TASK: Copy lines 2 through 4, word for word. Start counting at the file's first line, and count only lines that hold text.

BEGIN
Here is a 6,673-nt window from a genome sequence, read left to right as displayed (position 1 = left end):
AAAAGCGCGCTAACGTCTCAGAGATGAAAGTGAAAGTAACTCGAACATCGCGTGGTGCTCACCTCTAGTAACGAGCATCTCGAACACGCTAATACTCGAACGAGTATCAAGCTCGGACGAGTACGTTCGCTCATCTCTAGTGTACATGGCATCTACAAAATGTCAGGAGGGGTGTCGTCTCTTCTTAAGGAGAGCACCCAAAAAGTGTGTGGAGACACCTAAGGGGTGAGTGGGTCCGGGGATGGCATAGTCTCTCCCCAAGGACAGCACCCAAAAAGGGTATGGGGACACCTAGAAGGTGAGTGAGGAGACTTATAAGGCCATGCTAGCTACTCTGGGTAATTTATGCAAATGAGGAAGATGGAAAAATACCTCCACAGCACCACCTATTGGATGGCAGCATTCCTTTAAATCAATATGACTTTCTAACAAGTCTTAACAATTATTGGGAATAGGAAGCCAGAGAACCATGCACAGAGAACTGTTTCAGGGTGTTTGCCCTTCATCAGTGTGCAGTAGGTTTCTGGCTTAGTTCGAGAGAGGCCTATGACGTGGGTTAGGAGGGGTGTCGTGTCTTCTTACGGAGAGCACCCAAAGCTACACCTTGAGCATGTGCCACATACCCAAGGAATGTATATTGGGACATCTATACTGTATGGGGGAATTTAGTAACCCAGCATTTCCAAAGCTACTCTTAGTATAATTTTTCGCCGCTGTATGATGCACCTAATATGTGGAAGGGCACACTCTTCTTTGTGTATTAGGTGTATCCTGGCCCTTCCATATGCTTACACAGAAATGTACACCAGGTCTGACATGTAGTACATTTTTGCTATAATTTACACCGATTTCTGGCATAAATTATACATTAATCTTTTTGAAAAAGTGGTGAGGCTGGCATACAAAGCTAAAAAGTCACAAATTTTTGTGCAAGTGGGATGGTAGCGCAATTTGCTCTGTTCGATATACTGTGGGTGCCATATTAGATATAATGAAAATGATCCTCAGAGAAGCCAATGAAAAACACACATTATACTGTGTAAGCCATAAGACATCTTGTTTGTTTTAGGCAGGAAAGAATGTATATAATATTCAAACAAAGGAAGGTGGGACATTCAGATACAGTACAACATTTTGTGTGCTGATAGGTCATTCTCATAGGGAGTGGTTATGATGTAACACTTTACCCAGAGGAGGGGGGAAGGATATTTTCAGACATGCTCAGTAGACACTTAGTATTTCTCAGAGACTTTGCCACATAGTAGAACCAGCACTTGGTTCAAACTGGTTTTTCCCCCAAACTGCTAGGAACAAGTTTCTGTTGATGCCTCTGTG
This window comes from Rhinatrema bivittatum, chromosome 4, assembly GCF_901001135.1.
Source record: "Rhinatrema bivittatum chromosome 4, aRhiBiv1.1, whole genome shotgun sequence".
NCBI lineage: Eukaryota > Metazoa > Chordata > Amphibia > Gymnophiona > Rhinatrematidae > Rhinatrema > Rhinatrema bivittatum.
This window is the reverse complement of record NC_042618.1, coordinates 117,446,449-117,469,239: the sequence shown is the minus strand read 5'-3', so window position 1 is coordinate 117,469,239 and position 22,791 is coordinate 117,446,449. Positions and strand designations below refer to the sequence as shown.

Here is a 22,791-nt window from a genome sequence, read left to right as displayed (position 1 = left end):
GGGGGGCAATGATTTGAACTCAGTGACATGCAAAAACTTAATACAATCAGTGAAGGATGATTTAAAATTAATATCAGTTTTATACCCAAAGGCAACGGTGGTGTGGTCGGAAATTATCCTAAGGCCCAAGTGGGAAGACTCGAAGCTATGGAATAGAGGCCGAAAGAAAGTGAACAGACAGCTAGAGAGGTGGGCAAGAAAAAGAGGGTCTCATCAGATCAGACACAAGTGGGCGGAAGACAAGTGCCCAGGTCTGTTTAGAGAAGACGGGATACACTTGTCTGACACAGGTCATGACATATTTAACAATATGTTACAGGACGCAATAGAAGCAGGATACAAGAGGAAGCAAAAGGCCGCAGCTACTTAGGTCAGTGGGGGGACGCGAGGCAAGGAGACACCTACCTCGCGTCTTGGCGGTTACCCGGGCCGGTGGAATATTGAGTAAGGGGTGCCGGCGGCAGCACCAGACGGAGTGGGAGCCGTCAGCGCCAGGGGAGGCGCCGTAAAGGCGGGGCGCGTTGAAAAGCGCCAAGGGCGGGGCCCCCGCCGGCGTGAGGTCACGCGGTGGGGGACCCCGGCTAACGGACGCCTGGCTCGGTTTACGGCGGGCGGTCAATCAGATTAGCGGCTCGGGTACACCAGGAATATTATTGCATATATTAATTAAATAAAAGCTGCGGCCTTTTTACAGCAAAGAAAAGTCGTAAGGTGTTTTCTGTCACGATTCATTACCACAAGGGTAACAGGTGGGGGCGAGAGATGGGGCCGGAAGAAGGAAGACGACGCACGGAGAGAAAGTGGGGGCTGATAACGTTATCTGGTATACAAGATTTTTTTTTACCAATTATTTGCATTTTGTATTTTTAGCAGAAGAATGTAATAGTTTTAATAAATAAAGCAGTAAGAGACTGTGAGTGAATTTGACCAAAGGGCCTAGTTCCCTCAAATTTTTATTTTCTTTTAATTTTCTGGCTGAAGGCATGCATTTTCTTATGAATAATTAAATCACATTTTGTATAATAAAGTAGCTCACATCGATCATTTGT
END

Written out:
AAAAGCGCGCTAACGTCTCAGAGATGAAAGTGAAAGTAACTCGAACATCGCGTGGTGCTCACCTCTAGTAACGAGCATCTCGAACACGCTAATACTCGAACGAGTATCAAGCTCGGACGAGTACGTTCGCTCATCTCTAGTGTACATGGCATCTACAAAATGTCAGGAGGGGTGTCGTCTCTTCTTAAGGAGAGCACCCAAAAAGTGTGTGGAGACACCTAAGGGGTGAGTGGGTCCGGGGATGGCATAGTCTCTCCCCAAGGACAGCACCCAAAAAGGGTATGGGGACACCTAGAAGGTGAGTGAGGAGACTTATAAGGCCATGCTAGCTACTCTGGGTAATTTATGCAAATGAGGAAGATGGAAAAATACCTCCACAGCACCACCTATTGGATGGCAGCATTCCTTTAAATCAATATGACTTTCTAACAAGTCTTAACAATTATTGGGAATAGGAAGCCAGAGAACCATGCACAGAGAACTGTTTCAGGGTGTTTGCCCTTCATCAGTGTGCAGTAGGTTTCTGGCTTAGTTCGAGAGAGGCCTATGACGTGGGTTAGGAGGGGTGTCGTGTCTTCTTACGGAGAGCACCCAAAGCTACACCTTGAGCATGTGCCACATACCCAAGGAATGTATATTGGGACATCTATACTGTATGGGGGAATTTAGTAACCCAGCATTTCCAAAGCTACTCTTAGTATAATTTTTCGCCGCTGTATGATGCACCTAATATGTGGAAGGGCACACTCTTCTTTGTGTATTAGGTGTATCCTGGCCCTTCCATATGCTTACACAGAAATGTACACCAGGTCTGACATGTAGTACATTTTTGCTATAATTTACACCGATTTCTGGCATAAATTATACATTAATCTTTTTGAAAAAGTGGTGAGGCTGGCATACAAAGCTAAAAAGTCACAAATTTTTGTGCAAGTGGGATGGTAGCGCAATTTGCTCTGTTCGATATACTGTGGGTGCCATATTAGATATAATGAAAATGATCCTCAGAGAAGCCAATGAAAAACACACATTATACTGTGTAAGCCATAAGACATCTTGTTTGTTTTAGGCAGGAAAGAATGTATATAATATTCAAACAAAGGAAGGTGGGACATTCAGATACAGTACAACATTTTGTGTGCTGATAGGTCATTCTCATAGGGAGTGGTTATGATGTAACACTTTACCCAGAGGAGGGGGGAAGGATATTTTCAGACATGCTCAGTAGACACTTAGTATTTCTCAGAGACTTTGCCACATAGTAGAACCAGCACTTGGTTCAAACTGGTTTTTCCCCCAAACTGCTAGGAACAAGTTTCTGTTGATGCCTCTGTG
This window comes from Rhinatrema bivittatum, chromosome 4, assembly GCF_901001135.1.
Source record: "Rhinatrema bivittatum chromosome 4, aRhiBiv1.1, whole genome shotgun sequence".